Egyptian Theatre

6712 Hollywood Boulevard,
Los Angeles, CA 90028

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UA Egyptian Theatres D-150 screen (75 x 30 feet)

Viewing: Photo | Street View

Builder Charles E. Toberman recruited Sid Grauman to open the first of the grand Hollywood movie palaces and in 1920 when it was first announced, the plans were for it to be designed in a Spanish style. The Egyptian Theatre cost $800,000, was constructed over 18 months and had a seating capacity of 1,771 (all on one level). The Egyptian theme was chosen for the name and decor to take advantage of the excitement drawn by the discoveries and searches in Egypt for ancient artifact such as King Tutankhamen’s tomb (which was discovered by Englishman Howard C. Carter on 26th November 1922;five weeks after the Egyptian Theatre opened). Architects Mendel Meyer & Phillip W. Holler of the Milwaukee Building Co. designed the building with decorator Raymond M. Kennedy in charge of decorative details. This theatre was among the first of many Egyptian Revival style theatres in the US.

“Robin Hood” was shown at the first ever ‘Hollywood Premiere’ at the grand opening of Grauman’s Egyptian Theatre on October 18, 1922 and continued to be screened until the first week of April 1923. The next attraction was “The Covered Wagon” followed by “The Ten Commandments” which premiered at the theatre on December 4, 1923. This was followed by “The Thief of Bagdad” and all had long runs, in fact Grauman’s Egyptian Theatre only played four movies in its first three years of operation. Grauman also presented an elaborate live stage show ‘Prologue’ with each performance of the movies.

After Grauman departed the Egyptian Theatre in 1927 to open Grauman’s Chinese Theatre along the Boulevard, Fox West Coast Theatres operated the Egyptian Theatre as a re-run house (a clause in the contract kept the Grauman name on the theatre). In 1944, the Egyptian Theatre became the exclusive Hollywood showcase for MGM and it became a first-run premiere house again.

A large curved Todd A-O screen was installed for the Roadshow engagement in 70mm of “Oklahoma” which had its West Coast Premiere on November 17, 1955. Sadly the installation of the huge 75feet wide screen led to the demolition of the elaborate original Egyptian style proscenium arch. A new projection suite was built at seating level in the rear of the orchestra seating and the auditorium walls were covered in yellow drapes. It was most likely that it was at this period of time that the original Wurlitzer 3Manual/15Ranks organ was removed from the building.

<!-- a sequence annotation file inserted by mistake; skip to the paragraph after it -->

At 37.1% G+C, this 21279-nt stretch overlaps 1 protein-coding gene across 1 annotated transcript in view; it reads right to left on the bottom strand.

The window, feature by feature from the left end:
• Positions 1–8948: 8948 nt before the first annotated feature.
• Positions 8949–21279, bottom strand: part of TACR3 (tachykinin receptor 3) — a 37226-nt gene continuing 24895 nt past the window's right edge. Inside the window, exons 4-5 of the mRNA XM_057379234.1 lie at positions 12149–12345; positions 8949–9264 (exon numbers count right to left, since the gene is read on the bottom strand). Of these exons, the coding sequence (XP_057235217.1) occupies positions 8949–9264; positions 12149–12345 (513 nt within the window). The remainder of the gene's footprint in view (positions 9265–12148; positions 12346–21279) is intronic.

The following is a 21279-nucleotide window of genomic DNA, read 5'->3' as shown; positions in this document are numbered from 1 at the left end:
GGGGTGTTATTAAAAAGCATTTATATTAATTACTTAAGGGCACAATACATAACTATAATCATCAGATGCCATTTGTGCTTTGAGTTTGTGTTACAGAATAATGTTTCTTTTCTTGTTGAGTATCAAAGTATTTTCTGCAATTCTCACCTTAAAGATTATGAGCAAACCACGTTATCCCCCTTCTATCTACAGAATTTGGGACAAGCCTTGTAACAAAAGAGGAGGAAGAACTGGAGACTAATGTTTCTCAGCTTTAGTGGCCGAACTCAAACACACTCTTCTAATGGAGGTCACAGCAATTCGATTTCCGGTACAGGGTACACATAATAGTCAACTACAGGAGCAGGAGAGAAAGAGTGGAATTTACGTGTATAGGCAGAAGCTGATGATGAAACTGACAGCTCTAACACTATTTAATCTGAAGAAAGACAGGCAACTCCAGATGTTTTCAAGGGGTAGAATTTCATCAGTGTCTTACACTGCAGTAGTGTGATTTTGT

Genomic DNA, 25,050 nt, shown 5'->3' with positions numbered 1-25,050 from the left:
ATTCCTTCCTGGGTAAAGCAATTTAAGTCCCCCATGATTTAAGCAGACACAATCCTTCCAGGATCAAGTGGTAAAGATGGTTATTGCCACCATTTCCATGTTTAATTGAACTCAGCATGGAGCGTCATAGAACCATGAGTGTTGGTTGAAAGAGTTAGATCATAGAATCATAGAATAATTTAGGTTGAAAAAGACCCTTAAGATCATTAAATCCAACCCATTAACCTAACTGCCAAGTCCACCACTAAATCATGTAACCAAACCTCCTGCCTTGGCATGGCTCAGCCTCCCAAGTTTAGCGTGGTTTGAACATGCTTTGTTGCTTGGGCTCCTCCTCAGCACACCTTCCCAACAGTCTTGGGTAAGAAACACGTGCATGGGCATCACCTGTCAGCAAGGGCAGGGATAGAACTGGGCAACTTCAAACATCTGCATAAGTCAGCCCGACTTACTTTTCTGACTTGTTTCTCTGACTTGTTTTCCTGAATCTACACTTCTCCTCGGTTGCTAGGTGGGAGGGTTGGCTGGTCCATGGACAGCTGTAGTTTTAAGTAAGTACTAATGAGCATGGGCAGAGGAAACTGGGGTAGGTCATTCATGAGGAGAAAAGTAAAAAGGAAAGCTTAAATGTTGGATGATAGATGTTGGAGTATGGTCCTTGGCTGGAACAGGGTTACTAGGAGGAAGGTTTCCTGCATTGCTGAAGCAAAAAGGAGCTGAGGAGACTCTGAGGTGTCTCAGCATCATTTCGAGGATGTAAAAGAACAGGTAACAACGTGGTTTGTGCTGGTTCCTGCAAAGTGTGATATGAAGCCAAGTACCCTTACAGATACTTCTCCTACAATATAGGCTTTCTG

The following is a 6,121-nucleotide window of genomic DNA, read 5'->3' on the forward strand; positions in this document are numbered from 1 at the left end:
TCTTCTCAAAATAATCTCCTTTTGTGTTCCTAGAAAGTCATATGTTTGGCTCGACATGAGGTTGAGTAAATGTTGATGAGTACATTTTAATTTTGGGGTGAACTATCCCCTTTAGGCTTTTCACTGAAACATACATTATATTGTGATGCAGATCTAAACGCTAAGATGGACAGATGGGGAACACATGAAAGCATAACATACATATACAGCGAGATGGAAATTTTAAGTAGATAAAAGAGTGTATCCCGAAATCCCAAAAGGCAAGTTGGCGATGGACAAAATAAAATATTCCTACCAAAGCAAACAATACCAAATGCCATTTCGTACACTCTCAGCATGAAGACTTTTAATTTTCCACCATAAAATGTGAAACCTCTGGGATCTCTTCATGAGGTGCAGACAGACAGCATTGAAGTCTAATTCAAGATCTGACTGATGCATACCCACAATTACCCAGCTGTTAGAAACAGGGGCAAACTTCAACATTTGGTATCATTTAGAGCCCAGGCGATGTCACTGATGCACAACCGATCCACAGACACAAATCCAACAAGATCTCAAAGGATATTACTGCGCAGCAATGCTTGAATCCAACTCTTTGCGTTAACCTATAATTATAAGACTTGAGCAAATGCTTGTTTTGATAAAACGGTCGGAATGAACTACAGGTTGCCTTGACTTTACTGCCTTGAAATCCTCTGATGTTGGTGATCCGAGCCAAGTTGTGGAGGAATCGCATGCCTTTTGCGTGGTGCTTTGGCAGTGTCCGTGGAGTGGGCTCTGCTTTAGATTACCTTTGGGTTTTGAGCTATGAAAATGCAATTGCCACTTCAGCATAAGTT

Additional West Coast Premiere’s and engagements of 70mm movies included “South Pacific”(May 21, 1958, and was shown for more than one year), “Ben Hur”(November 24, 1959 and ran for two years), “King of Kings”(October 12, 1959), “Mutiny on the Bounty”(November 15, 1962), “The Cardinal”(December 19, 1963), “My Fair Lady”(October 28, 1964 and ran for more than a year), “Hawaii”(October 12, 1966), “Funny Girl”(October 9, 1968 and was the last of the long Road Show presentations), and “The Poseidon Adventure”(December 14, 1972). The World Premier in 70mm of “Marooned” was held December 12, 1969.

From 1949 until it closed in 1992, United Artists were the operator of the Egyptian Theatre. From the 1970’s, 20th Century Fox movies were showcased. In 1969 a huge curved movie screen of about 90 feet wide was installed. United Artists added two small auditoriums in what had been a store on the east side rear of the theatre.

In its last years United Artists were operating the Egyptian Theatre as a last run discount house with $1.50 admission.

After closing in 1992, the main original auditorium was was shuttered, while the screen Egyptian 2 & 3 were converted into live theatre use. The original Egyptian Theatre was badly damaged in the 1994 Northridge earthquake. The City of Los Angeles had purchased the theatre a few months before the earthquake and so that it could be re-opened, ownership was transferred for $1.00 to the American Cinematheque. This classic movie theatre was given a stylish multi-million dollar make-over and renovation. The palm tree lined forecourt was restored to its original grandeur. The interior was renovated with solid, minimalist quality and state of the art technology. The main auditorium named for philanthropist Lloyd E. Ringler was reopened with its original, ornate sunburst ceiling and 616 seats. The screen is 53 feet wide and 27 feet high. A second theatre named after donor Steven Spielberg, is downstairs, and has 78 seats.